Lumbar puncture is performed. Opening pressure is 240 mm H2O. Cerebrospinal fluid leukocyte count is 290 cells/µL (290 × 106 cells/L) with 70% lymphocytes, 21% eosinophils, and 9% monocytes.

Which of the following pathogens is most likely causing this patient's current findings?

A. Angiostrongylus cantonensis
B. Trichinella spiralis
C. Strongyloides stercoralis
D. Entamoeba histolytica
E. Treponema pallidum

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Case 6: Diarrhea for three weeks

A previously healthy 28-year-old man has a three-week history of diarrhea, intermittent nausea, mild abdominal pain, and a 2.2-kg (5-lb) weight loss. He has 5 to 10 small to moderate-sized watery bowel movements daily. Symptoms began one week after returning from a 10-day nature tour to rural Guatemala. One of the 15 other tour members has developed less severe diarrhea.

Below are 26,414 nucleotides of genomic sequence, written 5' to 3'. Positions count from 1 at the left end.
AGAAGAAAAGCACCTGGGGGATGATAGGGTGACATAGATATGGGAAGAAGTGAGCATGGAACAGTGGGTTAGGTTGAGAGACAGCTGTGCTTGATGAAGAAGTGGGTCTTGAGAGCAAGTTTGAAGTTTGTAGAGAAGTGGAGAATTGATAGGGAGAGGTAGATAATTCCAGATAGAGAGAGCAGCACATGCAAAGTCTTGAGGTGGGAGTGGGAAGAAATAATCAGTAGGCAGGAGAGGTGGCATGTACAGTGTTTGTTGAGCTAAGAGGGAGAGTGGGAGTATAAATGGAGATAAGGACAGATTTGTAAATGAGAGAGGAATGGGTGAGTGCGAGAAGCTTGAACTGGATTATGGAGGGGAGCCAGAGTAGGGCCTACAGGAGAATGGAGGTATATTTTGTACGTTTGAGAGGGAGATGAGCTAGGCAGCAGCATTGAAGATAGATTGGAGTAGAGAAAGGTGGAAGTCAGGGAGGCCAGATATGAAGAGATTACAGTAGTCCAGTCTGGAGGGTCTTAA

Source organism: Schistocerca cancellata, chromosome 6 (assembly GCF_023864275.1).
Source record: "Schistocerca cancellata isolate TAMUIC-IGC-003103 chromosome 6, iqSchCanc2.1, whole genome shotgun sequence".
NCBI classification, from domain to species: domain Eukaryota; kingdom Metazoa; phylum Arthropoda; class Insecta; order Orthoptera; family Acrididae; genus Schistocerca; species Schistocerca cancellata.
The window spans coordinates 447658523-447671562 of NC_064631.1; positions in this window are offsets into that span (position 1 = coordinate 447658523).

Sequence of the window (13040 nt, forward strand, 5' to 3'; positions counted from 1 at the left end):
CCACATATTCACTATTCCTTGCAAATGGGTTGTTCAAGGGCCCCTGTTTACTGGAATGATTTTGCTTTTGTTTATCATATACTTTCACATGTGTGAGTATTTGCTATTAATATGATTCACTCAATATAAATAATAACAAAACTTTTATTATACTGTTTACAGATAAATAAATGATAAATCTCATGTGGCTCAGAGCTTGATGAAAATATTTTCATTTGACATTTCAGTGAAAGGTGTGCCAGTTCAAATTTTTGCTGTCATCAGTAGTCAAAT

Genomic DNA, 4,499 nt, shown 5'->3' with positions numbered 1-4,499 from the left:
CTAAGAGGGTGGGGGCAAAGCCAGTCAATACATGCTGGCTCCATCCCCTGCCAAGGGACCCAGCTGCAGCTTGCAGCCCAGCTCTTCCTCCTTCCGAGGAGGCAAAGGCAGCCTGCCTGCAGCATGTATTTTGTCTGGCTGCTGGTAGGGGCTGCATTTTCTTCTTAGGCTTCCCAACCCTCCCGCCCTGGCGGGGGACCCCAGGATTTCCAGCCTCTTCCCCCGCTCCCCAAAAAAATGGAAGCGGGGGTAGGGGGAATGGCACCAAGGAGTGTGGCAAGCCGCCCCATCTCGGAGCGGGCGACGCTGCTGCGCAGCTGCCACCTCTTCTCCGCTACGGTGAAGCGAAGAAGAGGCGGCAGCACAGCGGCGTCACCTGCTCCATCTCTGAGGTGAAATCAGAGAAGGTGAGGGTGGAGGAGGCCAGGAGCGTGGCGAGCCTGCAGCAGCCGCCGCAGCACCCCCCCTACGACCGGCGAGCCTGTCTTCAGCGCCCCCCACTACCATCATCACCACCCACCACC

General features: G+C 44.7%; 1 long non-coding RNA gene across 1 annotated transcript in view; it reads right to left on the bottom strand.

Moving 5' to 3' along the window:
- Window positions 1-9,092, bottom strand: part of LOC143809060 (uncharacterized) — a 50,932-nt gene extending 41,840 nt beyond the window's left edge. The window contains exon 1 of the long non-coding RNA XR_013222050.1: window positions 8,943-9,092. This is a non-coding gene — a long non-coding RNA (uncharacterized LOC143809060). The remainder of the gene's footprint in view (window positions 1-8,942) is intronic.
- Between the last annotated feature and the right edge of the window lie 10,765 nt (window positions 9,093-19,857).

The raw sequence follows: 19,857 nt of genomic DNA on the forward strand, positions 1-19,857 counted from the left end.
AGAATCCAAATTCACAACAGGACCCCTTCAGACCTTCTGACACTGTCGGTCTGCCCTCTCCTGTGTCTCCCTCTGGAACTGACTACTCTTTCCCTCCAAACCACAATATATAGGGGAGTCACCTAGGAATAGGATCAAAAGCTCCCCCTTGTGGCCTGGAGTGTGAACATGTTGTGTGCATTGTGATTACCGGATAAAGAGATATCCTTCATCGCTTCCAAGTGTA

On physical examination, temperature is 37°C (98.6°F), pulse rate is 78 beats/min, respiration rate is 16 breaths/min, and blood pressure is 128/72 mm Hg. Abdominal examination discloses increased bowel sounds and slight tenderness to palpation throughout the abdomen. The liver edge is palpated just below the right costal margin on deep inspiration. The remainder of the examination, including a rectal examination, is normal. A stool sample is negative for occult blood.

Laboratory studies show the following: hemoglobin, 15.3 g/dL (153 g/L); hematocrit, 48%; leukocyte count, 6,900 cells/µL (6.9 × 109 cells/L); platelet count, 255,000 cells/µL (225 × 109 cells/L); blood urea nitrogen, 13 mg/dL (4.64 mmol/L); serum creatinine, 0.7 mg/dL (61.89 µmol/L); serum sodium, 136 mEq/L (136 mmol/L); serum potassium, 3.8 mEq/L (3.8 mmol/L); serum chloride, 104 mEq/L (104 mmol/L); serum bicarbonate, 28 mEq/L (28 mmol/L); serum amylase, 78 U/L; and serum lipase, 66 U/L.